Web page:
A large solar tracking system standing sentinel outside The Chef’s Garden’s in-progress, state of the art research facility is doing just that.
The system’s panel looks like a giant’s enormous flat screen television, but the unit, installed early in July, is there to harness as much solar energy as it can between sunup and sundown.
“It’s our first foray into renewable energy,” said Bob Jones Jr.
Solar Panel Tracking System: Glow Power
Plants being researched in the facility will be part of a multi-layer setup in the building’s attached greenhouses. LED lights powered by the captured solar energy will allow for nighttime lighting.
The rotating action of the solar tracker allows it to produce 50 percent more energy than a solid mount panel (the style typically seen mounted on rooftops). To do so, the tracker rotates on a dual-axis swivel, following the sun’s arc from east to west so that its “face” remains at a constant perpendicular angle to the sun for optimal energy absorption.
Solar Panel Tracking System: Remote Control
The solar tracker is manufactured by AllEarth Solar, a Vermont company. (Jones said AllEarth Solar builds its solar system components with American-made materials, which gave them a distinct edge over their competitors.)
Via an internet connection, the company can remotely access the unit as needed for adjustments or to troubleshoot. The online connection also records daily calculations of how many kilowatt hours the tracker generates each day.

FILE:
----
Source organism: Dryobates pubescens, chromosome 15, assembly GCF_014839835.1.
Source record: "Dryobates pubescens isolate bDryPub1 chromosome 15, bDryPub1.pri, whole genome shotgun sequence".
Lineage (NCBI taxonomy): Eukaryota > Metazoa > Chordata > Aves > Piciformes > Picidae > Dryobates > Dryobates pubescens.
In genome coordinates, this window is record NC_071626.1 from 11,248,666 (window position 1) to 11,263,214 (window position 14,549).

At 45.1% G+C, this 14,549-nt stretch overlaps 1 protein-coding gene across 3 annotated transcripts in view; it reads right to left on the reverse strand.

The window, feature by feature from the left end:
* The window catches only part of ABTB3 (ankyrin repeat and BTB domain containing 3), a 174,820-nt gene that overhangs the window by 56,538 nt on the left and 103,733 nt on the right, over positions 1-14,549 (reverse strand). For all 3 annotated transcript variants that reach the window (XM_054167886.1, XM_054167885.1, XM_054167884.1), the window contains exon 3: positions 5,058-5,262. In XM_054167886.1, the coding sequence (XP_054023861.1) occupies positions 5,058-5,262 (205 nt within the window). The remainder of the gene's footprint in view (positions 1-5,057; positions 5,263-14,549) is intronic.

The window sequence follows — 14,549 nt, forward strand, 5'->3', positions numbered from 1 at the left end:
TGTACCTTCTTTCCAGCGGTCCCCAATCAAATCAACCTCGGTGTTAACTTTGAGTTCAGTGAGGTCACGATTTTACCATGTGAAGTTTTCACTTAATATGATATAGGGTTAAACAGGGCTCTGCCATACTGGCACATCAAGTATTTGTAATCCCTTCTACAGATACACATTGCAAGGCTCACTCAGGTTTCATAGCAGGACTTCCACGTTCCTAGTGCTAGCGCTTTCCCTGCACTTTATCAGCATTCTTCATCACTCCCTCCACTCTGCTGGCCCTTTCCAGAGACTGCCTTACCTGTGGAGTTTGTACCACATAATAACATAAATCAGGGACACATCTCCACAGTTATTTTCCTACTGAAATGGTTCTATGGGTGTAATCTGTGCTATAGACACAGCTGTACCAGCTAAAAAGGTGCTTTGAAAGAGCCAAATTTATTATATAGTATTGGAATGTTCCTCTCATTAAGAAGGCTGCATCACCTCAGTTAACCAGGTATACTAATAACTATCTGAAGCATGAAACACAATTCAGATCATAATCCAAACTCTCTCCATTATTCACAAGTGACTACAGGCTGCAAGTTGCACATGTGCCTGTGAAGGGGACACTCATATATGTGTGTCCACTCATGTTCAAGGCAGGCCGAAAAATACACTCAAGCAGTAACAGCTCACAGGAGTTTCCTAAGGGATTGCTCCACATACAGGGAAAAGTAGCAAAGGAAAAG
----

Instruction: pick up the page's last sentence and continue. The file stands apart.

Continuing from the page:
A continuously updating bar graph showed that July’s numbers were consistently high, but August’s recent string of rainy, cloudy days showed up as a dip on the graph. As summer turns to fall, Jones said shorter daylight hours will have a direct impact on the unit’s power generation as well.
In addition to solar energy, Jones said he is continually exploring and researching other methods of on-farm energy production for the future − options that dovetail with The Chef’s Garden’s pledge to sustainable farming practices. To meet the farm’s sustainability criteria, Jones said potential methods require three things.
“Is it environmentally friendly? Is it socially responsible? Is it economically viable?” Jones said.
Been Doing it for Years
Those three touchpoints are nothing new at The Chef’s Garden. Some of the farm’s other “green” practices include a biofuel burner in one of the large greenhouses that heats water than runs through an underground network of tubes to warm the soil. Corncobs from a neighboring seed-corn farm is the burner’s primary fuel. When the corncobs run low, Jones turns to pellets made from recycled waxed cardboard − the byproduct of a large paper mill.
The farm’s own discarded (unwaxed) cardboard is baled and taken to a nearby roofing manufacturer where it is made into asphalt shingles.
“All of our packaging materials are either biodegradable or recyclable,” Jones said. “Composting and cover crops increase soil biology and reduce the amount of fertilizer used. We heat our maintenance shop with used motor oil.”
Jones explained that whenever the farm mechanics change the oil on a truck or tractor, the used oil becomes fuel to power the shop’s forced air furnace. “We can either use it, or pay someone to take it away,” he said.
A Way of Life
Solar power is just the latest example of The Chef’s Gardens’ efforts to minimize waste, conserve energy and be responsible caretakers of our land, our air, our neighbors, our business and, most importantly, our chefs.
“Farmers have been sustainable their entire lives – been good stewards of the earth,” Jones said. “Solar is just the next and the newest.”